Grill on the Saab aero.
Grill on the Saab aero.

The 9000 series was styled by the Italian Giorgetto Giugiaro with the motor mounted transversely allowing more passenger space than the 900 although it is slightly shorter in overall length.

The 9000 aero was well ahead in design with airbags, strong body shell and passenger protection built in to the whole design.

The 9000 was also the first front wheel drive car fitted with ABS along with it's many other safety devices.

The first 9-3 built in 1998 was almost identical to look at as the 900 with a high mounted third brake light and the grill being the only noticeable difference cosmetically, but with over 1,100 improvements ranging from suspension to active head restraints it is a much tighter chassis to drive with much better handling and is a massive improvement over the 900.

The SE version has a lot more than the standard model which already has many luxuries not found in other cars.

Early model Saab 9-5 engine bay. Note the exhaust manifold cover at front of motor.
Early model Saab 9-5 engine bay. Note the exhaust manifold cover at front of motor.

The saab 9-5 has seen 3 different companies involved in it's construction, and the current model is a gem.

Early 9-5s had problems with:

  • oil delivery. If oil changes were constantly missed or overdue the sump would build up sludge and block the primary oil filter inside the motor resulting in a loss of oil pressure and thus oil delivery to the camshafts and crankshaft often causing serious engine failure.
  • transmission failure: Same deal. A lot of torque delivered from the turbo motor means service intervals are important. Those who ignored transmission service paid the price.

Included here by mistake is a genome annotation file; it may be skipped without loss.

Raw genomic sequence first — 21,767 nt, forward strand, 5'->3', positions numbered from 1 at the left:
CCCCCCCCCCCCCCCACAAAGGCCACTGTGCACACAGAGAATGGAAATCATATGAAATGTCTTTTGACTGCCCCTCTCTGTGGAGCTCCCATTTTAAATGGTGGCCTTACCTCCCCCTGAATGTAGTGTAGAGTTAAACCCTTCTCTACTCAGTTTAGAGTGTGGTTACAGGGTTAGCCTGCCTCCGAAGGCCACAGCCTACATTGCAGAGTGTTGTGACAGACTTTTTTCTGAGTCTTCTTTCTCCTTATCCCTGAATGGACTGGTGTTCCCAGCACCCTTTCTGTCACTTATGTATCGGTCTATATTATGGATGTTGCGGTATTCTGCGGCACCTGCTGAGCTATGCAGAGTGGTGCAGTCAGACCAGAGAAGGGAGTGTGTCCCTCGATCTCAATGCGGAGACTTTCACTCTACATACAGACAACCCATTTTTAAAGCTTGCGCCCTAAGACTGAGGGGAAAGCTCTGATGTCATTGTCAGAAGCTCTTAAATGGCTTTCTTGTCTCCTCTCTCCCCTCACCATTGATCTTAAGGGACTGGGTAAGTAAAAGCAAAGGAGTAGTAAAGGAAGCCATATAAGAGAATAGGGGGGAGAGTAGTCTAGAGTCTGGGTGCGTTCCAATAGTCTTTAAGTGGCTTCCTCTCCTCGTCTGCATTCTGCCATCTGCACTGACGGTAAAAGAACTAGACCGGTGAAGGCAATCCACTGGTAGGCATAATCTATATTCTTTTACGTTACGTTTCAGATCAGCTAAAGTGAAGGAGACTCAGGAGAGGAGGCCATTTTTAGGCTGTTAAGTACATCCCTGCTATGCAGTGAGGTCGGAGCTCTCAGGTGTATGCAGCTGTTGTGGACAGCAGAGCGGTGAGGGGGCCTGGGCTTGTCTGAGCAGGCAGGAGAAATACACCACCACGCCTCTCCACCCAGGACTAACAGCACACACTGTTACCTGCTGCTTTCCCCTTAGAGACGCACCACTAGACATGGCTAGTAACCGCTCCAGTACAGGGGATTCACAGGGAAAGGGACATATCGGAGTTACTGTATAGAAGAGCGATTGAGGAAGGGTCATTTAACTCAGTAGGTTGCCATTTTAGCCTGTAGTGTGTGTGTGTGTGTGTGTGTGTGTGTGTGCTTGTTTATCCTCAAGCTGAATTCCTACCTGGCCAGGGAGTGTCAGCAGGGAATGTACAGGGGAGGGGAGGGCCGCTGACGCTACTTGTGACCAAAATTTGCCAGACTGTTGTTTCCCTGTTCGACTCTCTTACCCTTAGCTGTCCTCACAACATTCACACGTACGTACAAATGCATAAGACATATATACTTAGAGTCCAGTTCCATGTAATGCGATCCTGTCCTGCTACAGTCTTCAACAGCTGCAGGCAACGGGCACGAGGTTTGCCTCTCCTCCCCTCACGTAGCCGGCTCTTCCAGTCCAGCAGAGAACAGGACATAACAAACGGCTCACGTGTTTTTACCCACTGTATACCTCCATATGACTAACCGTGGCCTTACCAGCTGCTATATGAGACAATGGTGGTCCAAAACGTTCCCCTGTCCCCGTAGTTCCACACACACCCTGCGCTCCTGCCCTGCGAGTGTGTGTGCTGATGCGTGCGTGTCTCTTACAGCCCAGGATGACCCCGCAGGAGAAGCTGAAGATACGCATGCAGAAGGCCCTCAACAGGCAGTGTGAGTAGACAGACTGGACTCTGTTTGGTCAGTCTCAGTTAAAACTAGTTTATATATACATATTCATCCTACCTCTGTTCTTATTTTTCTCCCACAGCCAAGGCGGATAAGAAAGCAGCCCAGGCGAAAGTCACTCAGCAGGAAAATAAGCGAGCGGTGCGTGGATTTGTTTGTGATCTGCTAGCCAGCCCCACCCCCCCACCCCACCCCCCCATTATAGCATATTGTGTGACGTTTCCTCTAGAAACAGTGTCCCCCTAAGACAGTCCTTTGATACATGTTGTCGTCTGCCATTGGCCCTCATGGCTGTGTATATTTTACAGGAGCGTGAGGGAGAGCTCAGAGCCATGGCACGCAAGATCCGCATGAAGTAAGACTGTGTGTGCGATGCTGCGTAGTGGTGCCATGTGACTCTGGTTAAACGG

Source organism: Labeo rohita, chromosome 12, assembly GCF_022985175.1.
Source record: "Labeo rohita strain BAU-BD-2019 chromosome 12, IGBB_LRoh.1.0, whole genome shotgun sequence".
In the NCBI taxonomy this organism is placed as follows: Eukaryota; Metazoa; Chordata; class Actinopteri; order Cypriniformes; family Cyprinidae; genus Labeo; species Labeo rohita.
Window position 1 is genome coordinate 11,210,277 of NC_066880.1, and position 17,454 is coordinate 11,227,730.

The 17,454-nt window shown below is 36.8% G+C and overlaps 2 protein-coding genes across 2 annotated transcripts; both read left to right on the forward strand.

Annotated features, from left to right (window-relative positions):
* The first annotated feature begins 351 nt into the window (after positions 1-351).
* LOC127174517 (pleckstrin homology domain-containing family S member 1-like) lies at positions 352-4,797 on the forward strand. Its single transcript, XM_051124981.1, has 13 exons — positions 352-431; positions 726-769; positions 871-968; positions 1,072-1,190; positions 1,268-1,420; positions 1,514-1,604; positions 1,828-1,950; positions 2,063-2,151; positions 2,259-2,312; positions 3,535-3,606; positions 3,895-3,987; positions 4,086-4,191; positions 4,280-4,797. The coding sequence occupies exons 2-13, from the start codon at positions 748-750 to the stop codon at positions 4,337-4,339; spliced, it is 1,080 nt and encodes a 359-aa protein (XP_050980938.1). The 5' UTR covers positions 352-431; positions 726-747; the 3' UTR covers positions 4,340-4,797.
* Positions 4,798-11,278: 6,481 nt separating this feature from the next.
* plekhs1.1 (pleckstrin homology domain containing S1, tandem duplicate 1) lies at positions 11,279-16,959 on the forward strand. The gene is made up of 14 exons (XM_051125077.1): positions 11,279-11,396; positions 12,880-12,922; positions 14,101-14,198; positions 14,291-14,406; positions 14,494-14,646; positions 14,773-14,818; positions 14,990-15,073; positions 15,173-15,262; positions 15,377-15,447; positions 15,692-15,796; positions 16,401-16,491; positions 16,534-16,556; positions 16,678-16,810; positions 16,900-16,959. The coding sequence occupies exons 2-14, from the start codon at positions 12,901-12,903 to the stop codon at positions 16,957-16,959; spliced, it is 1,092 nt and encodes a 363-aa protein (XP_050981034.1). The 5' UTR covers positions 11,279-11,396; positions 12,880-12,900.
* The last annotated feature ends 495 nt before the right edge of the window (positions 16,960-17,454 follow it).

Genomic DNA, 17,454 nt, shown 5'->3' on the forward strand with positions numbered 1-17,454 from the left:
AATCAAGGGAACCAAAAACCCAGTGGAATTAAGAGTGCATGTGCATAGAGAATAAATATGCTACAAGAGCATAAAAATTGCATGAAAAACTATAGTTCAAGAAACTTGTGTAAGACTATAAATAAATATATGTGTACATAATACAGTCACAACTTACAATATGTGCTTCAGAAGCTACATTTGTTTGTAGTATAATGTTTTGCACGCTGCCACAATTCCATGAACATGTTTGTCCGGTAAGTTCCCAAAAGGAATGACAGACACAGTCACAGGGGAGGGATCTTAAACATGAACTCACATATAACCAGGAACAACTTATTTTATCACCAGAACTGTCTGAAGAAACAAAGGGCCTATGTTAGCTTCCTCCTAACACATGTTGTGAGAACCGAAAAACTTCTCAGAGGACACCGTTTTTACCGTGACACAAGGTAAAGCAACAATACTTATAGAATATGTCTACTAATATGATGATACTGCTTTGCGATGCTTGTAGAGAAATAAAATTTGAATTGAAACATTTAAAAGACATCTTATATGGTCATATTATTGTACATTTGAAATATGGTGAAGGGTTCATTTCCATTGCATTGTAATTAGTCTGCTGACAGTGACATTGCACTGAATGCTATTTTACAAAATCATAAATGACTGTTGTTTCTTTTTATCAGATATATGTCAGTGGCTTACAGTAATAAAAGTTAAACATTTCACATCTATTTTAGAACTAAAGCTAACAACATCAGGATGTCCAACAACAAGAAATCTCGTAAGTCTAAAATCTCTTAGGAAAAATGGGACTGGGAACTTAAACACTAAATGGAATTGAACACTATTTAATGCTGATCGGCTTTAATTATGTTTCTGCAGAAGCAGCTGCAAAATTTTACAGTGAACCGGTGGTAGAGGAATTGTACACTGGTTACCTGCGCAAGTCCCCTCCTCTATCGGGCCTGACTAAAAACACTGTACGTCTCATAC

• electronic problems: such as the display unit losing pixels. There are only a few electrical problems, one being the main display. No longer an expensive fix, as rebuilt and replacement units are now starting at around $150.
  • coil pack failure: This is simply a mileage thing unless the motor has been overheated. The location of the coil packs means they can get too hot and begin to fail. New ones are expensive.
  • camshaft balancer failure: Once again, nothing wrong with the design, but poor servicing can be very expensive when it comes to repairs if servicing has not been carried out in time.

All of these problems can be traced to infrequent servicing, poor servicing or in some cases incomplete servicing.

As I noted with the BMW 5 series, full service history is a must, as high performance cars that have been serviced poorly can cost as much as 3 times the purchase price to repair.


9-5 Saab dashboard showing drop down cup holder, seat heater switches, cruise control and computer display.
9-5 Saab dashboard showing drop down cup holder, seat heater switches, cruise control and computer display.
wood grained console in the Saab 9-5
wood grained console in the Saab 9-5
Rear of the 9000 aero with its clean lines and great visibility.
Rear of the 9000 aero with its clean lines and great visibility.
9-5 station wagon with Saab roof racks.
9-5 station wagon with Saab roof racks.

Soft leather pockets, individual heat and cooling swivel ducts, it's comfortable and roomy.

Saab 9-5 back seat showing heater, all leather seats.
Saab 9-5 back seat showing heater, all leather seats.
High quality all leather interior that lasts almost forever and most look like new.
High quality all leather interior that lasts almost forever and most look like new.

This is the interior of the 9000 aero. As you can see, the car is beautiful inside even by today's standards. There is ample legroom and space between passengers.

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Comments 11 comments

diogenes profile image

diogenes 4 years ago from UK and Mexico